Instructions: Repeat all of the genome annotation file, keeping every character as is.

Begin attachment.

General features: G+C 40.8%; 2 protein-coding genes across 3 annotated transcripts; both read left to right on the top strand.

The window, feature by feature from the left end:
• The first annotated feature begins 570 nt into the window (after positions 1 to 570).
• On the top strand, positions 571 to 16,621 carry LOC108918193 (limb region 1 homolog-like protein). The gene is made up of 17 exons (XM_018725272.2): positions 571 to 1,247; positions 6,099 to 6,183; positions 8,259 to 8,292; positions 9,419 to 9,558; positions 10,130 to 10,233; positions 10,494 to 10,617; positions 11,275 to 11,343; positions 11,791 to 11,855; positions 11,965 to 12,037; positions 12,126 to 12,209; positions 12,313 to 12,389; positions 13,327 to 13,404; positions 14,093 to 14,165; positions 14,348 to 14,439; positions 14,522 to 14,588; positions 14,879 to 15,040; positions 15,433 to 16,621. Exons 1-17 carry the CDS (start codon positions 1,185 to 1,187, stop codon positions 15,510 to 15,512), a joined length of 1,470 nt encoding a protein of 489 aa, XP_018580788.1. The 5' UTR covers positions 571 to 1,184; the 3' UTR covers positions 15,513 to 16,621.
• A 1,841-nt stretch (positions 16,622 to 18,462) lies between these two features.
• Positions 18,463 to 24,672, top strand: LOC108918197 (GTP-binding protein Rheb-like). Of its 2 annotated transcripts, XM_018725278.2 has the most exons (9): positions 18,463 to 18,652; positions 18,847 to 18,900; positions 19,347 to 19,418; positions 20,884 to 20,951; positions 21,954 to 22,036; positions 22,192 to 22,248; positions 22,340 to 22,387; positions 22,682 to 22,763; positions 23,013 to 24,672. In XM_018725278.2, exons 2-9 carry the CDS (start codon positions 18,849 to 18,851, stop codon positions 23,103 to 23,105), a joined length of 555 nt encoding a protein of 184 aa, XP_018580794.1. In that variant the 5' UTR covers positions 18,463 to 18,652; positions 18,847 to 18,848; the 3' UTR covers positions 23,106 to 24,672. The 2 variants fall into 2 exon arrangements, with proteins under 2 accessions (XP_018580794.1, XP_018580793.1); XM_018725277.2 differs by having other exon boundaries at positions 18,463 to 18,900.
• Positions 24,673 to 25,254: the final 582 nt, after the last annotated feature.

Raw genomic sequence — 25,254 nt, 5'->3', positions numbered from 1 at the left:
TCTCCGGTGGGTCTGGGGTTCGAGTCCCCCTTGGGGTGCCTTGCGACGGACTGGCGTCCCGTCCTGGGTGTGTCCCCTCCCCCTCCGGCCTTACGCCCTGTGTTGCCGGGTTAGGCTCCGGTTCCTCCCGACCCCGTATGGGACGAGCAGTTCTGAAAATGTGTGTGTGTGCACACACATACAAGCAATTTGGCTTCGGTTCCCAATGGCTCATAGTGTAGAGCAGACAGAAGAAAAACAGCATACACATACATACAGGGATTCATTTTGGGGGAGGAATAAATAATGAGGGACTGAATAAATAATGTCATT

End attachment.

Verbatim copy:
General features: G+C 40.8%; 2 protein-coding genes across 3 annotated transcripts; both read left to right on the top strand.

The window, feature by feature from the left end:
• The first annotated feature begins 570 nt into the window (after positions 1 to 570).
• On the top strand, positions 571 to 16,621 carry LOC108918193 (limb region 1 homolog-like protein). The gene is made up of 17 exons (XM_018725272.2): positions 571 to 1,247; positions 6,099 to 6,183; positions 8,259 to 8,292; positions 9,419 to 9,558; positions 10,130 to 10,233; positions 10,494 to 10,617; positions 11,275 to 11,343; positions 11,791 to 11,855; positions 11,965 to 12,037; positions 12,126 to 12,209; positions 12,313 to 12,389; positions 13,327 to 13,404; positions 14,093 to 14,165; positions 14,348 to 14,439; positions 14,522 to 14,588; positions 14,879 to 15,040; positions 15,433 to 16,621. Exons 1-17 carry the CDS (start codon positions 1,185 to 1,187, stop codon positions 15,510 to 15,512), a joined length of 1,470 nt encoding a protein of 489 aa, XP_018580788.1. The 5' UTR covers positions 571 to 1,184; the 3' UTR covers positions 15,513 to 16,621.
• A 1,841-nt stretch (positions 16,622 to 18,462) lies between these two features.
• Positions 18,463 to 24,672, top strand: LOC108918197 (GTP-binding protein Rheb-like). Of its 2 annotated transcripts, XM_018725278.2 has the most exons (9): positions 18,463 to 18,652; positions 18,847 to 18,900; positions 19,347 to 19,418; positions 20,884 to 20,951; positions 21,954 to 22,036; positions 22,192 to 22,248; positions 22,340 to 22,387; positions 22,682 to 22,763; positions 23,013 to 24,672. In XM_018725278.2, exons 2-9 carry the CDS (start codon positions 18,849 to 18,851, stop codon positions 23,103 to 23,105), a joined length of 555 nt encoding a protein of 184 aa, XP_018580794.1. In that variant the 5' UTR covers positions 18,463 to 18,652; positions 18,847 to 18,848; the 3' UTR covers positions 23,106 to 24,672. The 2 variants fall into 2 exon arrangements, with proteins under 2 accessions (XP_018580794.1, XP_018580793.1); XM_018725277.2 differs by having other exon boundaries at positions 18,463 to 18,900.
• Positions 24,673 to 25,254: the final 582 nt, after the last annotated feature.

Raw genomic sequence — 25,254 nt, 5'->3', positions numbered from 1 at the left:
TCTCCGGTGGGTCTGGGGTTCGAGTCCCCCTTGGGGTGCCTTGCGACGGACTGGCGTCCCGTCCTGGGTGTGTCCCCTCCCCCTCCGGCCTTACGCCCTGTGTTGCCGGGTTAGGCTCCGGTTCCTCCCGACCCCGTATGGGACGAGCAGTTCTGAAAATGTGTGTGTGTGCACACACATACAAGCAATTTGGCTTCGGTTCCCAATGGCTCATAGTGTAGAGCAGACAGAAGAAAAACAGCATACACATACATACAGGGATTCATTTTGGGGGAGGAATAAATAATGAGGGACTGAATAAATAATGTCATT